"I—" She shook herself. "I never thought about that," she said in a valiantly normal tone which fooled neither her nor Garlahna. "Do you think I could have a few minutes to tell him goodbye before they take him away?"

"We can ask," Garlahna promised her. "But I wouldn't get my hopes up too much. Your fa—" It was her turn to stop herself short. Her eyes met Leeana's, and she smiled apologetically. "Baron Tellian will probably be in a hurry to head home, Leeana."

She paused again, then looked around, as if to make certain no one was within earshot, before she leaned closer to Leeana.

"I really shouldn't tell you this," she said conspiratorially, "but Baron Tellian was furious when the Mayor told him he couldn't see you because of your probationary status. We're not supposed to know about anything that went on between them, but one of my friends had an errand to run to Sharral for Hundred Erlis. She was in Sharral's office when the Baron got here, and she could hear him through the door."

She grimaced and rolled her eyes.

"Actually, I think everyone in the building could probably hear him! That happens pretty often in a case like this. In fact, when someone from a new war maid's family turns up, they're usually spitting lightning and farting thunder—" her eyes twinkled at something in Leeana's expression "—as Hundred Erlis would put it," she finished the sentence demurely. Then she shook her head.

"But that's normally because they're so pissed off that she's run away from them and gotten to one of our towns before they could catch up with her. And that wasn't why the Baron was mad. He was mad because they wouldn't let the two of you say goodbye to each other. Or, that's what my friend Tarisha said, anyway."

Tears flooded Leeana's eyes, and Garlahna squeezed her shoulder.

"The thing is," she continued gently, "that I don't think he's going to stay even overnight. I don't think he'll want to be this close to you when you can't even speak to each other. So I'm afraid he'll be gone before you could say goodbye to your horse, either."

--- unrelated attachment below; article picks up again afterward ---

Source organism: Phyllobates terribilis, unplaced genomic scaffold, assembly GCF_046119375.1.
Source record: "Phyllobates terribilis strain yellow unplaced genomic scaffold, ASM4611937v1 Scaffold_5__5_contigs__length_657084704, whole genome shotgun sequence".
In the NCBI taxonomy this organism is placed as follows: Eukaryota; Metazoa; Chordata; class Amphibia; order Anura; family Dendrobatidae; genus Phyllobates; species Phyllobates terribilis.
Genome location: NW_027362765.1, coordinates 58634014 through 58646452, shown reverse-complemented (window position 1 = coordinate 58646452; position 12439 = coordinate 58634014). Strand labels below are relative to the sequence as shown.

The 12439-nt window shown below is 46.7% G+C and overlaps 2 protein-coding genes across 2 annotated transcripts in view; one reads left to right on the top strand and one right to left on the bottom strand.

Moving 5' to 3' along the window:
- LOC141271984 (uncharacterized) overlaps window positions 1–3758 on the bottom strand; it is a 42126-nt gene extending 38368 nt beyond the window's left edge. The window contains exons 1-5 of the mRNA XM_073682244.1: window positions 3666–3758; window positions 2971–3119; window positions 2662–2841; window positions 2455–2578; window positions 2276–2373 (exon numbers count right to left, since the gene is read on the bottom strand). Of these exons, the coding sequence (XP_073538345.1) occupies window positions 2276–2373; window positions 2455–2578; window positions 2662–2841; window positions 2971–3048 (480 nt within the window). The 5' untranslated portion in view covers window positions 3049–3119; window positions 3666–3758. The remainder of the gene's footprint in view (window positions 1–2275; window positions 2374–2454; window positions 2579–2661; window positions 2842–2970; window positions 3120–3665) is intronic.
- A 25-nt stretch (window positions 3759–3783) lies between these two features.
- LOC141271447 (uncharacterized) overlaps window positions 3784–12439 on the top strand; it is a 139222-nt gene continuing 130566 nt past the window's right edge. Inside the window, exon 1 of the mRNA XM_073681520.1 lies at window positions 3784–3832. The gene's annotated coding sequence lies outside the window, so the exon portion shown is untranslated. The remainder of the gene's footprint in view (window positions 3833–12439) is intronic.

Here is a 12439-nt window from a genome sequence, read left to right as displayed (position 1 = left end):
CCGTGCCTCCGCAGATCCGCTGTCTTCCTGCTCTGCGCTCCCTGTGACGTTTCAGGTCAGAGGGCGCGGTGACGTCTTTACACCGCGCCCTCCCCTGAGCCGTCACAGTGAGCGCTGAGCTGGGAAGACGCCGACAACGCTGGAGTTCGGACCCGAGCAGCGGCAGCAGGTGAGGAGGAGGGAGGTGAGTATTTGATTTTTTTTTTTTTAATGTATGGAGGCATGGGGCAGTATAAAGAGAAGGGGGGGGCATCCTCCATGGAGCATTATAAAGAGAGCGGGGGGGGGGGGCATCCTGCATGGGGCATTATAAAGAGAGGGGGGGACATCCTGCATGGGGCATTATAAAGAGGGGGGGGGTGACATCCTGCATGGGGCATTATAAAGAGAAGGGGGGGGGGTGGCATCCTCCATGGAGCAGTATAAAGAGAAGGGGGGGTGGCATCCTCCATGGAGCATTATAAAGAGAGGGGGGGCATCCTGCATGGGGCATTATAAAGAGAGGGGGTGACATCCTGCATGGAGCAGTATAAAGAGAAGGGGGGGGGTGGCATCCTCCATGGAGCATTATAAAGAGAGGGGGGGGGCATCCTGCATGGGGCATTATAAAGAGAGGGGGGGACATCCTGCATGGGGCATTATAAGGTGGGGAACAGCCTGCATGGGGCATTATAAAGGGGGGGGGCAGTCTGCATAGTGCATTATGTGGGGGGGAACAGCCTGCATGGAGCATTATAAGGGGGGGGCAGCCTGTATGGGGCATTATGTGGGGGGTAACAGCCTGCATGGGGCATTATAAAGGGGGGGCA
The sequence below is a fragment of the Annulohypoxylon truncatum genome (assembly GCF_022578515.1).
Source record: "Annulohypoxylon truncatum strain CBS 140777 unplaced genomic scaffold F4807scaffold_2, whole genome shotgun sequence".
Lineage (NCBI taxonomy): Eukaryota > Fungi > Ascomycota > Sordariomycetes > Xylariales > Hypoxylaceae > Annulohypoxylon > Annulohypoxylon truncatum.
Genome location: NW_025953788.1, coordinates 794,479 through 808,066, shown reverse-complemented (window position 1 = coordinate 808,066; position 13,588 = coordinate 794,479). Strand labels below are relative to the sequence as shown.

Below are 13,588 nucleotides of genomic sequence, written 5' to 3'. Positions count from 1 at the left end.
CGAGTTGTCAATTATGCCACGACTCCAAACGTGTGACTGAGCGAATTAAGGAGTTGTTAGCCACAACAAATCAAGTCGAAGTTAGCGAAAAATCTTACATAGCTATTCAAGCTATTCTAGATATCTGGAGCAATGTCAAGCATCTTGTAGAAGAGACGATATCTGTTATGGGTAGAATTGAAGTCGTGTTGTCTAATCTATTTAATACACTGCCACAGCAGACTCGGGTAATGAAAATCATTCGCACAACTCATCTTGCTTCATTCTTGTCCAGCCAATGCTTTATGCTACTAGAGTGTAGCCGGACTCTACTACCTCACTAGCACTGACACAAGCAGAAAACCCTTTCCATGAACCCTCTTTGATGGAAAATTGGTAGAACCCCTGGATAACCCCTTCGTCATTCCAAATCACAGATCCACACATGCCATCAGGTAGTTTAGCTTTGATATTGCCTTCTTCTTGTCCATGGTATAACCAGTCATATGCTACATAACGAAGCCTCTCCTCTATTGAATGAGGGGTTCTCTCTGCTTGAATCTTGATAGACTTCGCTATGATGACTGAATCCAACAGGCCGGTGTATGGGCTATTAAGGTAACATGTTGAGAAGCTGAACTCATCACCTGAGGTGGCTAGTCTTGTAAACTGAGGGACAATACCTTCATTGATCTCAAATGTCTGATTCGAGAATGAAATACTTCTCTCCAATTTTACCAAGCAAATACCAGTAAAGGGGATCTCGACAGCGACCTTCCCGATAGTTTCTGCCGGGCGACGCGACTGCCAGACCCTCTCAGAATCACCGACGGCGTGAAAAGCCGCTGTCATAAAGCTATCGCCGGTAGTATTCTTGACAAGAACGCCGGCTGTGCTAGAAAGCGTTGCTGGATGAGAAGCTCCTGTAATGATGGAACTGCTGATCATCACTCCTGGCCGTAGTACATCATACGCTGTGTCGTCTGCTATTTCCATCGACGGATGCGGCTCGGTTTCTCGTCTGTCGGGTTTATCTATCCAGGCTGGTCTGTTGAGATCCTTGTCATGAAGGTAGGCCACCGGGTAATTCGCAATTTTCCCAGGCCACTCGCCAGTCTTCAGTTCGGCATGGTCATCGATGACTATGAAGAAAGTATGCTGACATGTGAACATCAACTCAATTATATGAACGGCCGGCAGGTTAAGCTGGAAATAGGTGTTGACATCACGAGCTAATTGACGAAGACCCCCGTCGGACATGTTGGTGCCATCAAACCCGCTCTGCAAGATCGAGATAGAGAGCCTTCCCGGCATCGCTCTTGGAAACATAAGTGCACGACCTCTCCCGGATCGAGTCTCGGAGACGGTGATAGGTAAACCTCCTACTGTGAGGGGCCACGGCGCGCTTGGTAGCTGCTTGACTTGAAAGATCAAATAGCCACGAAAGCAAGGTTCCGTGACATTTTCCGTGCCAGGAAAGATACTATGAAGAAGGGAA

"I see," Leeana half-whispered. Then she wiped her eyes with her hand, quickly, almost angrily. "I see," she repeated more normally. "And . . . thank you for telling me."

"You're welcome," Garlahna said. "Just don't tell Hundred Erlis I did!" She grinned hugely. "She'd skin me out and tan my hide for shoe leather if she knew I was blabbing to a probationary candidate about something like that!"

"Oh, we couldn't have that!" Leeana reassured her with a watery giggle.

"Thanks. And, I know it may not make you feel any better about your horse—Boots?—but it's probably actually for the best, you know. I never had a horse of my own, but I know how much work they take. And how much they cost to feed!" Garlahna grimaced. "If you got to keep him, you'd have to take care of him yourself."

Leeana felt herself stiffen slightly, and Garlahna shook her head quickly.

"I'm not saying you didn't already do that at home. Although, I'd be willing to bet you probably didn't have to muck out his stall yourself, did you?" she added shrewdly, and Leeana felt herself forced to shake her head.

"Well, you'd have to do that, too, here," Garlahna told her. "And, believe me, you're not going to have enough time to breathe, much less take care of horses, for the next couple of weeks! And even if you were, I'll bet you don't have any money with you. Or, at least, not enough to pay for a horse's stable space and food."

"No," Leeana admitted, "I don't. But," she added gamely, "I'm sure I could find some way to earn it!"

"Welllll, I suppose it's possible," Garlahna allowed. "There's always extra chores that need doing, and we can usually pick up the odd extra kormak for doing them. But like I say, it's not like you'd have time to be doing them."

"You're probably right," Leeana sighed.

"No 'probably' about it," Garlahna snorted. "I am right about it. But," she continued more briskly, "we shouldn't be standing here chattering away. Hundred Erlis will kick my backside if I don't get you squared away before dinner, so come on! Over to Administration for your room assignment first, and then over to Housekeeping for bed linens. And," she grinned wickedly, "to get rid of those tacky clothes you're wearing and get you measured for your own chari and yathu."